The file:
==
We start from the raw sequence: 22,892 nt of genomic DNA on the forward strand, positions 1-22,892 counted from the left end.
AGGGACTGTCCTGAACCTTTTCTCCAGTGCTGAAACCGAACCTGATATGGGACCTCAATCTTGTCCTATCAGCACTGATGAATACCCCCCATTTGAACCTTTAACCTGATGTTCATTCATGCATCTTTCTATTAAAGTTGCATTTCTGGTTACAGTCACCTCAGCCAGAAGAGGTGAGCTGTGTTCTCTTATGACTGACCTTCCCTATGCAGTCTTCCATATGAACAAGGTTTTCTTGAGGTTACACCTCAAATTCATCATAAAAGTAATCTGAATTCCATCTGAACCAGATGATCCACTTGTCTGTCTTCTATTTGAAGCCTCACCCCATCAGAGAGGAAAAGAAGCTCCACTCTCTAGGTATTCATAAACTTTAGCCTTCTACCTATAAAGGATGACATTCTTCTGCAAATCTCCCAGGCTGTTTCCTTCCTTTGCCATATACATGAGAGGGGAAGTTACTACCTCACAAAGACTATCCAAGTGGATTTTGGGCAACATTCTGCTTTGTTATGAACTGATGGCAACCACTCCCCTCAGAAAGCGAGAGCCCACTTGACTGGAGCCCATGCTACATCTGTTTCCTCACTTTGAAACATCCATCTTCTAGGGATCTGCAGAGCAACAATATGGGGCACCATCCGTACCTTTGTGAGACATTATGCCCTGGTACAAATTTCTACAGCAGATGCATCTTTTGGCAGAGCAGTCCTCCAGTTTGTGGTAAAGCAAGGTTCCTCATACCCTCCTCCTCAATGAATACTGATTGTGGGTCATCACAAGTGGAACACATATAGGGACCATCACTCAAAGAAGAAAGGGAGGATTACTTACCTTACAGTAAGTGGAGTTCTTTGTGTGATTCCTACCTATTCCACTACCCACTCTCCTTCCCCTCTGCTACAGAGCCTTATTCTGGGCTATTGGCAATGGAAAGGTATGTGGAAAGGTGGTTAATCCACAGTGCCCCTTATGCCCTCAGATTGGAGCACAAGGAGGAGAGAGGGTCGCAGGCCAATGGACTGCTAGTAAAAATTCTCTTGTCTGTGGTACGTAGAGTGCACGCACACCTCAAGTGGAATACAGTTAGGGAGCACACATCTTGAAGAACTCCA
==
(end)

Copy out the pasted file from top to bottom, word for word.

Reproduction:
We start from the raw sequence: 22,892 nt of genomic DNA on the forward strand, positions 1-22,892 counted from the left end.
AGGGACTGTCCTGAACCTTTTCTCCAGTGCTGAAACCGAACCTGATATGGGACCTCAATCTTGTCCTATCAGCACTGATGAATACCCCCCATTTGAACCTTTAACCTGATGTTCATTCATGCATCTTTCTATTAAAGTTGCATTTCTGGTTACAGTCACCTCAGCCAGAAGAGGTGAGCTGTGTTCTCTTATGACTGACCTTCCCTATGCAGTCTTCCATATGAACAAGGTTTTCTTGAGGTTACACCTCAAATTCATCATAAAAGTAATCTGAATTCCATCTGAACCAGATGATCCACTTGTCTGTCTTCTATTTGAAGCCTCACCCCATCAGAGAGGAAAAGAAGCTCCACTCTCTAGGTATTCATAAACTTTAGCCTTCTACCTATAAAGGATGACATTCTTCTGCAAATCTCCCAGGCTGTTTCCTTCCTTTGCCATATACATGAGAGGGGAAGTTACTACCTCACAAAGACTATCCAAGTGGATTTTGGGCAACATTCTGCTTTGTTATGAACTGATGGCAACCACTCCCCTCAGAAAGCGAGAGCCCACTTGACTGGAGCCCATGCTACATCTGTTTCCTCACTTTGAAACATCCATCTTCTAGGGATCTGCAGAGCAACAATATGGGGCACCATCCGTACCTTTGTGAGACATTATGCCCTGGTACAAATTTCTACAGCAGATGCATCTTTTGGCAGAGCAGTCCTCCAGTTTGTGGTAAAGCAAGGTTCCTCATACCCTCCTCCTCAATGAATACTGATTGTGGGTCATCACAAGTGGAACACATATAGGGACCATCACTCAAAGAAGAAAGGGAGGATTACTTACCTTACAGTAAGTGGAGTTCTTTGTGTGATTCCTACCTATTCCACTACCCACTCTCCTTCCCCTCTGCTACAGAGCCTTATTCTGGGCTATTGGCAATGGAAAGGTATGTGGAAAGGTGGTTAATCCACAGTGCCCCTTATGCCCTCAGATTGGAGCACAAGGAGGAGAGAGGGTCGCAGGCCAATGGACTGCTAGTAAAAATTCTCTTGTCTGTGGTACGTAGAGTGCACGCACACCTCAAGTGGAATACAGTTAGGGAGCACACATCTTGAAGAACTCCA